UPDATE: Wednesday, January 15 at 5:46 p.m.: It might be too late for a pair of aldermen to stop gentrification along The 606.
Despite efforts from northwest aldermen Roberto Maldonado (26th) and Alderman Carlos Ramirez-Rosa (35th) to slow the pace of gentrification in the area, a new DePaul study released Wednesday says that real estate prices have increased 344 percent along the western part of the trail in the last seven years.
The aldermen recently pushed to freeze development along the trail with a 14-month moratorium but the move was scuttled by Mayor Lori Lightfoot, who was worried about the legality of the ordinance. The City Council on Wednesday voted to ban demolitions for six months.
It’s no secret that the backers of the trail project didn’t do everything they could to prevent gentrification. But the numbers from the DePaul study are stark.
When construction of The 606 began in 2012, the median sale price of buildings with under four units on the most western side was $97,000. In 2018, that number rose to over $430,000 along the westernmost part of the trail.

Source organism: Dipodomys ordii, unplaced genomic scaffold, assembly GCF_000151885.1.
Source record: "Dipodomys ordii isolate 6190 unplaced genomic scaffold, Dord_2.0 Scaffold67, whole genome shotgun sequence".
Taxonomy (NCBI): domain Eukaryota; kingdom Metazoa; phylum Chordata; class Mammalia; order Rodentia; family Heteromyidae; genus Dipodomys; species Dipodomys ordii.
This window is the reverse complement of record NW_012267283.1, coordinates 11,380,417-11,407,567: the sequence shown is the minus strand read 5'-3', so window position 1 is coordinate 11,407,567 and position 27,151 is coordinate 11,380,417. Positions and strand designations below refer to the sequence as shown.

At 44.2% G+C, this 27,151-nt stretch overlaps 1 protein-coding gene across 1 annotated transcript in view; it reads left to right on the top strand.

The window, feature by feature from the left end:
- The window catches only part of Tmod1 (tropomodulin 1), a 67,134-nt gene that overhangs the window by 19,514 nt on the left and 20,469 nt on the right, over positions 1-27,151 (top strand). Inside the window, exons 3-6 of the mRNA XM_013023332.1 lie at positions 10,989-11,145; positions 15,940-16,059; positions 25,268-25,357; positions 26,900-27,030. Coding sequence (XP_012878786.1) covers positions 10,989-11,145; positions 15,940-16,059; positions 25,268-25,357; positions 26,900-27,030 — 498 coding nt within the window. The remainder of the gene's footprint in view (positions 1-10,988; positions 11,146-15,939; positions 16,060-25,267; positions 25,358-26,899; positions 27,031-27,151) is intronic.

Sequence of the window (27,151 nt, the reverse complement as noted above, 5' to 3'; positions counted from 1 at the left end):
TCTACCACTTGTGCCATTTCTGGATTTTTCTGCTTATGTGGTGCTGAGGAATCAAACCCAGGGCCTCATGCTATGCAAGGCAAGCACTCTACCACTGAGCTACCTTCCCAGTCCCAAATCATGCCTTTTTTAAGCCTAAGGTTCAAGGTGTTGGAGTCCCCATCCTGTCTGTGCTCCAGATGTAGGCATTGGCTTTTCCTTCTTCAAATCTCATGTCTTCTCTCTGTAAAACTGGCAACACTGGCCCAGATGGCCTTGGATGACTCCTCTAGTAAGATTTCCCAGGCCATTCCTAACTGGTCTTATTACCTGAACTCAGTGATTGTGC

In the middle section of the trail, prices rose from $407,000 to $605,500, and even higher on the eastern side, with a jump to $970,000 from $661,250.
Geoff Smith, the institute’s executive director, said there was a chance of preserving lower-cost housing along the western parts of the trail, but not the middle and eastern parts.
Research that was not included in DePaul’s report found that nearly 150 multifamily residential buildings were lost to redevelopment along The 606 between 2013 and 2018. Most were replaced by single-family homes. [Tribune] — Jacqueline Flynn
Editor’s note: This story was updated to reflect that the City Council voted to approve a bill that would ban demolitions along The 606 for six months.